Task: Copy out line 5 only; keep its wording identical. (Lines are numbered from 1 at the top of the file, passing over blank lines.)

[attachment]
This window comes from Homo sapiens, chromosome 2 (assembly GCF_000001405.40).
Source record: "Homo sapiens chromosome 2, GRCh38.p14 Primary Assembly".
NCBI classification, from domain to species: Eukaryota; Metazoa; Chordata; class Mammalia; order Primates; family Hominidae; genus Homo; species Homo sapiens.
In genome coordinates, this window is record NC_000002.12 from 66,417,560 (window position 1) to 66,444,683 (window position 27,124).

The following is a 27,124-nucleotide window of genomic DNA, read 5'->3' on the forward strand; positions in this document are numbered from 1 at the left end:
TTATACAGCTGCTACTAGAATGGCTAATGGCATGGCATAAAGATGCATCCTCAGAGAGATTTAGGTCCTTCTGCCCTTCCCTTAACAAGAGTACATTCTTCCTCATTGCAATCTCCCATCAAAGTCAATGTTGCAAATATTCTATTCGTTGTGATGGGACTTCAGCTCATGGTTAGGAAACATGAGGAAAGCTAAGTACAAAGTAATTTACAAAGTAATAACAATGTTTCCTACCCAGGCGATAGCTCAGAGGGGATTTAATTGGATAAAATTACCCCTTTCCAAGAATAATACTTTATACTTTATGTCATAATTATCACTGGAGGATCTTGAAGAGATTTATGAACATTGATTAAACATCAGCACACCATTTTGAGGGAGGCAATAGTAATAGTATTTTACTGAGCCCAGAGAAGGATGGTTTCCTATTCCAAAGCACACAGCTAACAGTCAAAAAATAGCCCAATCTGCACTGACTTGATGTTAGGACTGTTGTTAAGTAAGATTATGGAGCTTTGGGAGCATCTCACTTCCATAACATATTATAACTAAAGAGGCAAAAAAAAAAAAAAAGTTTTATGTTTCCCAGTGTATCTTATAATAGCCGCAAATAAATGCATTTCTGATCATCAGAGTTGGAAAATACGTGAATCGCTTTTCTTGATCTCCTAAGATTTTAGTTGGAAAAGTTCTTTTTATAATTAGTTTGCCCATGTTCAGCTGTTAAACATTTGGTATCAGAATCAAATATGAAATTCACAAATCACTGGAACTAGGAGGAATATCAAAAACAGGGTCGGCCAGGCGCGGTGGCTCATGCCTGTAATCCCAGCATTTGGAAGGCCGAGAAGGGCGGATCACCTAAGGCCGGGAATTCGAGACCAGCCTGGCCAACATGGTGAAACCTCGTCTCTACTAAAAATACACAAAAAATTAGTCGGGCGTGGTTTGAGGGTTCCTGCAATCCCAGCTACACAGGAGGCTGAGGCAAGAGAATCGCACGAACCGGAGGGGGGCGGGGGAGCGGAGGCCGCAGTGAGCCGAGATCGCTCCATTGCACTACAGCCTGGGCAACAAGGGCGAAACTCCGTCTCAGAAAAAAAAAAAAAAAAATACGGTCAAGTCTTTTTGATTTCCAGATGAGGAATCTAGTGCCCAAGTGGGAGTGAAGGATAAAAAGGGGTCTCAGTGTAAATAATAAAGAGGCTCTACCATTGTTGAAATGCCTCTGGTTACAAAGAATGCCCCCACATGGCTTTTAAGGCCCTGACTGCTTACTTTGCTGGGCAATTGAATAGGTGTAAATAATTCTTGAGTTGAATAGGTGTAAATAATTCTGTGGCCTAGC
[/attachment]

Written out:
The following is a 27,124-nucleotide window of genomic DNA, read 5'->3' on the forward strand; positions in this document are numbered from 1 at the left end: